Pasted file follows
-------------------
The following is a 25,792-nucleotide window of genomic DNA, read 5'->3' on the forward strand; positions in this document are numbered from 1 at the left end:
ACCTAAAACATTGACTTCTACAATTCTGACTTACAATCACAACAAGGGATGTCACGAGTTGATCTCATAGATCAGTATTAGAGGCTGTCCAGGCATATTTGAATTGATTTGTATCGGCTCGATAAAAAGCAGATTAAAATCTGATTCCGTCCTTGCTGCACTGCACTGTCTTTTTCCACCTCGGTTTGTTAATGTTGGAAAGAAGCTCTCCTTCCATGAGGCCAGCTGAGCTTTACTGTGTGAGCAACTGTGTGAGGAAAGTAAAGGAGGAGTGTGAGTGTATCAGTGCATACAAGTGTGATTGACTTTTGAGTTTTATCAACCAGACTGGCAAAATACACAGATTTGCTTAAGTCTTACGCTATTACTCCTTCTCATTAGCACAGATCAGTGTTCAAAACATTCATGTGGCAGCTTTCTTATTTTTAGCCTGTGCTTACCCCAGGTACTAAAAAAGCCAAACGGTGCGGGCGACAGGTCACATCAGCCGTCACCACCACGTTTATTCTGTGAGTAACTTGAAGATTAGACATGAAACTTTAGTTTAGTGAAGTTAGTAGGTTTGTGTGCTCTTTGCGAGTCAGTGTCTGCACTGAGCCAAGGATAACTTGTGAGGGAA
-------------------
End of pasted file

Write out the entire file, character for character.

The following is a 25,792-nucleotide window of genomic DNA, read 5'->3' on the forward strand; positions in this document are numbered from 1 at the left end:
ACCTAAAACATTGACTTCTACAATTCTGACTTACAATCACAACAAGGGATGTCACGAGTTGATCTCATAGATCAGTATTAGAGGCTGTCCAGGCATATTTGAATTGATTTGTATCGGCTCGATAAAAAGCAGATTAAAATCTGATTCCGTCCTTGCTGCACTGCACTGTCTTTTTCCACCTCGGTTTGTTAATGTTGGAAAGAAGCTCTCCTTCCATGAGGCCAGCTGAGCTTTACTGTGTGAGCAACTGTGTGAGGAAAGTAAAGGAGGAGTGTGAGTGTATCAGTGCATACAAGTGTGATTGACTTTTGAGTTTTATCAACCAGACTGGCAAAATACACAGATTTGCTTAAGTCTTACGCTATTACTCCTTCTCATTAGCACAGATCAGTGTTCAAAACATTCATGTGGCAGCTTTCTTATTTTTAGCCTGTGCTTACCCCAGGTACTAAAAAAGCCAAACGGTGCGGGCGACAGGTCACATCAGCCGTCACCACCACGTTTATTCTGTGAGTAACTTGAAGATTAGACATGAAACTTTAGTTTAGTGAAGTTAGTAGGTTTGTGTGCTCTTTGCGAGTCAGTGTCTGCACTGAGCCAAGGATAACTTGTGAGGGAA